“He was in the Army Air Force, and his plane was shot down over Germany fairly early in the war,” Jenkins said of Horne. “He was a POW, but he stayed in the military and retired as a full Colonel.”
— POW Pvt. John Kyle Bentley was represented by his daughter Sherrie Davis, who was unable to attend.
“I knew Kyle well,” Jenkins said. “His sister, Eunice, was in our class along with (Post 21 member Charlie) Freeman here, who graduated from Rogersville High School at the same time. I saw the parade when John Kyle Bentley came home, and, in later years, I was able to help repay him a little bit while I was serving as Commissioner of Conservation for the state of Tennessee. He was hired and retired from the Department of Conservation after many years of service. He was a wonderful human being. He came home in pretty bad physical shape. I remember in the parade, there were two of them (who were returning POW’s)…and they sure did need some gravy and biscuits to get them going again.”
— MIA Pfc. James E. Begley was represented by his nephew Rick Begley, who was unable to attend.
— MIA S/Sgt. Marion Gale Collier was represented by his brother Ken Collier.
— POW Sgt. Howard B. Flowers was represented by his daughters Nancy Padgham and Jane Rhodes along with his granddaughter Blair Aderhold.
“Howard Flowers and my father were very best friends,” Jenkins said. “Howard was already in the army before WWII started…Howard mailed him a Christmas card from the Philippines before he was captured. It’s a beautiful card. My mother kept it after daddy died and gave it to me.”
Jenkins showed the Christmas card to the gathered crowd and presented the family of Howard Flowers with a copy of it. He explained that the card was mailed from Manilla, Philippines on Nov. 12 1940 and read “From far away Philippines with sincere wishes for a Merry Christmas and a happy New Year.”
Elkins also presented Aderhold with a certificate of participation for leading the Pledge.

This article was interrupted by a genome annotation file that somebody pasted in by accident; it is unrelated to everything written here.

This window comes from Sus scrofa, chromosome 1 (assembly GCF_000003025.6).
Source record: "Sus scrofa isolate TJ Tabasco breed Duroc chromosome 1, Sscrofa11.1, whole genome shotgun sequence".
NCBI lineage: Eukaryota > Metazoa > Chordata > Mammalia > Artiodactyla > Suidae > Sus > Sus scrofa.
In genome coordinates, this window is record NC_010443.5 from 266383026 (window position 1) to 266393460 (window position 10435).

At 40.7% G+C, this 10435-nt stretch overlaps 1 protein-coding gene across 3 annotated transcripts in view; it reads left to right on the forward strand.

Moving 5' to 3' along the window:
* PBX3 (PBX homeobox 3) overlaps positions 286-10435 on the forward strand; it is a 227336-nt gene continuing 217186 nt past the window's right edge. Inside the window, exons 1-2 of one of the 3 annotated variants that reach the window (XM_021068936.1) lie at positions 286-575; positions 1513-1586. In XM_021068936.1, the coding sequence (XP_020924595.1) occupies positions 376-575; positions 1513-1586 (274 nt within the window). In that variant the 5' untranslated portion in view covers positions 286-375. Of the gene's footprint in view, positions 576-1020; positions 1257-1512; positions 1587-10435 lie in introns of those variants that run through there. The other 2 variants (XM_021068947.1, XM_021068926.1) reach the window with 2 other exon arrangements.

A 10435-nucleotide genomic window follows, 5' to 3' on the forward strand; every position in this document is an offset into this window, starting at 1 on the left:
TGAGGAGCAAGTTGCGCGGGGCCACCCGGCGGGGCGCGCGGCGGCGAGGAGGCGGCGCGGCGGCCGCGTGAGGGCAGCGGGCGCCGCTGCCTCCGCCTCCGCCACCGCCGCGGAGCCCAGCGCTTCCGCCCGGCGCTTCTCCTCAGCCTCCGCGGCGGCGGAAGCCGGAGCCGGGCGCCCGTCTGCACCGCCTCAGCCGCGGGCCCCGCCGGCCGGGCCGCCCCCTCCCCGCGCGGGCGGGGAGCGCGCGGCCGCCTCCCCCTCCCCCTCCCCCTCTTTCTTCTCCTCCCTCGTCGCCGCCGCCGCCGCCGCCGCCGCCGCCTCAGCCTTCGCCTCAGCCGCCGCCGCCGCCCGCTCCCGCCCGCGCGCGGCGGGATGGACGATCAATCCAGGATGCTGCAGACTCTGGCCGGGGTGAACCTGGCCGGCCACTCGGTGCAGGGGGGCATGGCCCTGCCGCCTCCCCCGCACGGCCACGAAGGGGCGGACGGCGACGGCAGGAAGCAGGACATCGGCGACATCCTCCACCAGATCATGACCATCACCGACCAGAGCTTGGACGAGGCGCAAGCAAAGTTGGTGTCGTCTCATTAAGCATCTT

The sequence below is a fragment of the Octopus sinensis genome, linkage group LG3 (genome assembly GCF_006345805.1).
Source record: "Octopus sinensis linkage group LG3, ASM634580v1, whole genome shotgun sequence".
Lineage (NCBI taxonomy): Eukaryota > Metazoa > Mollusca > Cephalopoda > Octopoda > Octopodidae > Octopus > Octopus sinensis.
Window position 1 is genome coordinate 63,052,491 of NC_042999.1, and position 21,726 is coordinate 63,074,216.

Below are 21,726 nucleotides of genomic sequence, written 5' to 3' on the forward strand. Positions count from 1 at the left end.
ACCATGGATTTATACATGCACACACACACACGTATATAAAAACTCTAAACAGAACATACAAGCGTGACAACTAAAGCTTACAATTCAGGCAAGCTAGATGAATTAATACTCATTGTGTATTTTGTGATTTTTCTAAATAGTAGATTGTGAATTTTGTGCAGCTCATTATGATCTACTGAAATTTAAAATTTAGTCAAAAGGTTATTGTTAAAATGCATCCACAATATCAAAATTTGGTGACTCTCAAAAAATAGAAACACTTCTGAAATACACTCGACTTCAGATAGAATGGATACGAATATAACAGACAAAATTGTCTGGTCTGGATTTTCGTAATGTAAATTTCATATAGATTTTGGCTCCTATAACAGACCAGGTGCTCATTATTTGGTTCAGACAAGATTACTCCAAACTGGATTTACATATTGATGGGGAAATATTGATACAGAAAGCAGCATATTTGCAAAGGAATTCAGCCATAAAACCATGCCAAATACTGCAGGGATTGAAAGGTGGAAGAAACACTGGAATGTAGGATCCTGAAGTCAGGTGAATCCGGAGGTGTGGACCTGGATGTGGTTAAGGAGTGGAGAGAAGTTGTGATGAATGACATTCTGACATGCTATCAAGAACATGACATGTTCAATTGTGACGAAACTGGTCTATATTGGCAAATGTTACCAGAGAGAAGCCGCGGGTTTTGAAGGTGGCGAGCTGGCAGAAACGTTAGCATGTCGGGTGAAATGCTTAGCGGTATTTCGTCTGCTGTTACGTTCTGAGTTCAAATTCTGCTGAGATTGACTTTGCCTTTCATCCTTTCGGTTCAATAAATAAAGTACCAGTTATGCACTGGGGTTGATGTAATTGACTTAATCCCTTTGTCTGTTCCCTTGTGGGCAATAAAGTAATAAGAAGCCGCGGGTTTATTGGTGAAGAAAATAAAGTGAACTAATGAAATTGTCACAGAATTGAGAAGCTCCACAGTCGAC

Names of POW’s and MIA’s are read aloudTerry Harris of Rep. Phil Roe’s office read the names of the county POW’s and MIA’s whose family whereabouts are unknown.
Those POW’s include Pvt. Kyle Jones, Pvt. Horace Lee, Pvt. James R. Richards, Pvt. Audley E. Wyatt, S/Sgt. Frank V. Lee, Pvt. Paul E. Gibson, Pvt. James Potts Jr., Cpl. Dee V. Collier, Pfc. Talmadge C. Burrell, Pvt. Emory Johnson, Pfc. Elidga Housewright, Cpl. J.D. Britton and Pvt. Ira Shelton, Jr.
Those MIA’s include Pvt. Robert K. Looney, Pvt. Eugene Walker, Pvt. William Sensabaugh, Cpl. Elmer Smith, Cpl. D.V. Collier, Pfc. Edgar A. Edens, Pfc. Horace Woods, Pvt. Chas R. Bledsoe, Pvt. Fred McDonald, Lt. Sherrell Davis, T/Sgt. Griffeth Fort, Pvt. Sherman Willis, T/Sgt. J.C. Trent, Pvt. Noah Gilliam Jr. and Pfc. Vean Cavin.
ROGERSVILLE — State Rep. Gary Hicks, who is also a member of the faculty at Rogersville City School, was presented with an award Tuesday evening during the Oct. 1, 2019 meeting of the RCS board by Dr. Dale Lynch, the Executive Director of the Tennessee Organization of School Superintendents.
“I have worked for the past three years with legislators in Tennessee who support public education, and we don’t have a better friend and supporter of public education than what you have here in Representative Hicks,” Lynch said. “You don’t ever need to take that for granted.”
Lynch said that as the 14-member TOSS board looked at every legislator in the state, there was no doubt as to who would be the best choice for the group’s annual Friend of TOSS Award.
The plaque reads: “The Friend of TOSS Award recognizes those individuals who share our core beliefs in public education and the foundation it provides for our great state. They have given selflessly of their time and support to help us carry out the Tennessee Organization of School Superintendents’ work.”